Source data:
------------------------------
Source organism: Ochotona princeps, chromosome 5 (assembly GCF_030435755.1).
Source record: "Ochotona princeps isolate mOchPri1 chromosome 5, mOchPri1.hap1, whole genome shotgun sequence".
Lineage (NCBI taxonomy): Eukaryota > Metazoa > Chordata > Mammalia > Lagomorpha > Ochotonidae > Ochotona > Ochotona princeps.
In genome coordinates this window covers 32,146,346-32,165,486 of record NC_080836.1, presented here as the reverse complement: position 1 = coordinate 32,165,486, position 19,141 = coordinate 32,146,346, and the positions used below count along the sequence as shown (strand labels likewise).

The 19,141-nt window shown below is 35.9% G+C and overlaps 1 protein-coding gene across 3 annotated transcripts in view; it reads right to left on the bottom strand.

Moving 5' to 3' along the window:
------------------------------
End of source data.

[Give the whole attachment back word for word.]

Source organism: Ochotona princeps, chromosome 5 (assembly GCF_030435755.1).
Source record: "Ochotona princeps isolate mOchPri1 chromosome 5, mOchPri1.hap1, whole genome shotgun sequence".
Lineage (NCBI taxonomy): Eukaryota > Metazoa > Chordata > Mammalia > Lagomorpha > Ochotonidae > Ochotona > Ochotona princeps.
In genome coordinates this window covers 32,146,346-32,165,486 of record NC_080836.1, presented here as the reverse complement: position 1 = coordinate 32,165,486, position 19,141 = coordinate 32,146,346, and the positions used below count along the sequence as shown (strand labels likewise).

The 19,141-nt window shown below is 35.9% G+C and overlaps 1 protein-coding gene across 3 annotated transcripts in view; it reads right to left on the bottom strand.

Moving 5' to 3' along the window: